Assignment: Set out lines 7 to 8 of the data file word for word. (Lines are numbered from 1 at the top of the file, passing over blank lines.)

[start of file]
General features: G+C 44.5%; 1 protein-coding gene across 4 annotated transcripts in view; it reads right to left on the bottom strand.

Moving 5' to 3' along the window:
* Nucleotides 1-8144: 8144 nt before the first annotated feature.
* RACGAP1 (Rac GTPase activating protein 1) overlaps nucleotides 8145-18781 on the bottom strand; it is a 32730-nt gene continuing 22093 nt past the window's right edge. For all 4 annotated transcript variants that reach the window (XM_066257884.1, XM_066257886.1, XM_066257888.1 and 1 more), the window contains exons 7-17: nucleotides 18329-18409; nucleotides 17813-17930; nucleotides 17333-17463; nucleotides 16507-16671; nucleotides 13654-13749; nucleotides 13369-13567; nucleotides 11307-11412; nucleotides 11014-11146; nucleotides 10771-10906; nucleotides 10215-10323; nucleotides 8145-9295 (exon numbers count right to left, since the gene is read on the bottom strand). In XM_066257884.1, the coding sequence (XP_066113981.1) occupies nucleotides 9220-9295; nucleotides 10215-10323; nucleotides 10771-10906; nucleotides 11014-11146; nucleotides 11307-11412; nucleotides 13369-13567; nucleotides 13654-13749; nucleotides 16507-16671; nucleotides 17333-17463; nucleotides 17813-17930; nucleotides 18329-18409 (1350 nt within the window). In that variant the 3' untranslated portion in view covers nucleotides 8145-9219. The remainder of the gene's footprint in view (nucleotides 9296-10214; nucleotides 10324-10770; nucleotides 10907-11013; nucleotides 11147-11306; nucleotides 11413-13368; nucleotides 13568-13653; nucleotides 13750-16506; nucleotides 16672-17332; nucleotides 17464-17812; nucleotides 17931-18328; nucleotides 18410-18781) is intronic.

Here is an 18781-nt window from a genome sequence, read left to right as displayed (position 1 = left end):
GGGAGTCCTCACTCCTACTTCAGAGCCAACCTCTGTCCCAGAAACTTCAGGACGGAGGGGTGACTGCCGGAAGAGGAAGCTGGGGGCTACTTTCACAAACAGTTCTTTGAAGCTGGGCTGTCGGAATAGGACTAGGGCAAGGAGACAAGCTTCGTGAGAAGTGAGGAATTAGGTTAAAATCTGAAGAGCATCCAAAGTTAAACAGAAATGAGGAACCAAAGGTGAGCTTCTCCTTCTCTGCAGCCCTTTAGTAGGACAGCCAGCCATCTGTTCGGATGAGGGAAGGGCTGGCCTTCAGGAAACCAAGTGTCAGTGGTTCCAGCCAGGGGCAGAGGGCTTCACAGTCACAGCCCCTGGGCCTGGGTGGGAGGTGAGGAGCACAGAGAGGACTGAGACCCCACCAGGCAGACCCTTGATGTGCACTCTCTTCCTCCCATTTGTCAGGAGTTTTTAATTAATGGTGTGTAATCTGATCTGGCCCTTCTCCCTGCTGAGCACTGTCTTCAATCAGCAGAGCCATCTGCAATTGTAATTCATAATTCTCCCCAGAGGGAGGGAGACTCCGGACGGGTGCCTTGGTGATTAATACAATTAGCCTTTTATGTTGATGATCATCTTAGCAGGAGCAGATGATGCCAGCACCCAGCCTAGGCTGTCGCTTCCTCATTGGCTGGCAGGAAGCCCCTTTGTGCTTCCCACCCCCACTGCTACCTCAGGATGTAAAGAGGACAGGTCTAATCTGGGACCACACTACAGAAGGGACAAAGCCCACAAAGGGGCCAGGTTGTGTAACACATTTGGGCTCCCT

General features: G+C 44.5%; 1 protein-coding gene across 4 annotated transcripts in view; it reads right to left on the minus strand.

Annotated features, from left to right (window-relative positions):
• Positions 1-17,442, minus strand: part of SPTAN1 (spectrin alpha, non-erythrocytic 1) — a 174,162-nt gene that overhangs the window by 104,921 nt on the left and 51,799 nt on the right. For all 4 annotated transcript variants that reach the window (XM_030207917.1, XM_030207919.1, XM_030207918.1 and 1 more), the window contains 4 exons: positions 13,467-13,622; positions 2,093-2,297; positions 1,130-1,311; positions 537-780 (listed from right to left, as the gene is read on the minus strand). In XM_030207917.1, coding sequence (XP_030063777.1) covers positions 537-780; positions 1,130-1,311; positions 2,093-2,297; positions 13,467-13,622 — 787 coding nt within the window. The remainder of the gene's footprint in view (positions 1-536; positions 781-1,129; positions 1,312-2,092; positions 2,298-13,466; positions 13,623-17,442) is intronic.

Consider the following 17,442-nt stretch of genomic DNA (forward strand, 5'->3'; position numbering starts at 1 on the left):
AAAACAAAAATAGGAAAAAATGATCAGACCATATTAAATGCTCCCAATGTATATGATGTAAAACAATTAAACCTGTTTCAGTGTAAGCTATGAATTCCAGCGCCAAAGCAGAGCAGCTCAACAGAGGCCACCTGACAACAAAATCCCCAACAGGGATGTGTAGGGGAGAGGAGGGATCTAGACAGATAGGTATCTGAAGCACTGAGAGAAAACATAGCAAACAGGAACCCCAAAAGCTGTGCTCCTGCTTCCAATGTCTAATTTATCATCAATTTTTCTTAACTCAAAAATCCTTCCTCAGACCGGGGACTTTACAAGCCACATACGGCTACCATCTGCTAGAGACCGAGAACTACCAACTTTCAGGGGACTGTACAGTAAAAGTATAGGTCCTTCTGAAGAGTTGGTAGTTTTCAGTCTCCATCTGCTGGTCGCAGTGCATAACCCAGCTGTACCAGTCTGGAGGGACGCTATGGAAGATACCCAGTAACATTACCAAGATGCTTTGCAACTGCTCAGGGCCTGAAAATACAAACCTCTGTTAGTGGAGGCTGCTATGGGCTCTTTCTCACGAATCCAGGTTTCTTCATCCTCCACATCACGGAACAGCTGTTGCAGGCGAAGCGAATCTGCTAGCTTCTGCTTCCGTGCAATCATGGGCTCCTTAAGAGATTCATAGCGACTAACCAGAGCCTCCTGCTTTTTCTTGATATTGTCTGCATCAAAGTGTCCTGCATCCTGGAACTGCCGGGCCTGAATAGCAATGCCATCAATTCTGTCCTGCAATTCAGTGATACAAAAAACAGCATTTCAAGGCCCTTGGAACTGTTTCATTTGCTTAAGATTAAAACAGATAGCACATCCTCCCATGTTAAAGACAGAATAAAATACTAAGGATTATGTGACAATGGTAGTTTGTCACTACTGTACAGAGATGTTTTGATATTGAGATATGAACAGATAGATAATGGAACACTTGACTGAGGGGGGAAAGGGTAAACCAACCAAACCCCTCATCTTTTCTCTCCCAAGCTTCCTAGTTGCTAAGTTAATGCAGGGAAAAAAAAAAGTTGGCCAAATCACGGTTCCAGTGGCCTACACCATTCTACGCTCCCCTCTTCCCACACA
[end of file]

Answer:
General features: G+C 44.5%; 1 protein-coding gene across 4 annotated transcripts in view; it reads right to left on the minus strand.

Annotated features, from left to right (window-relative positions):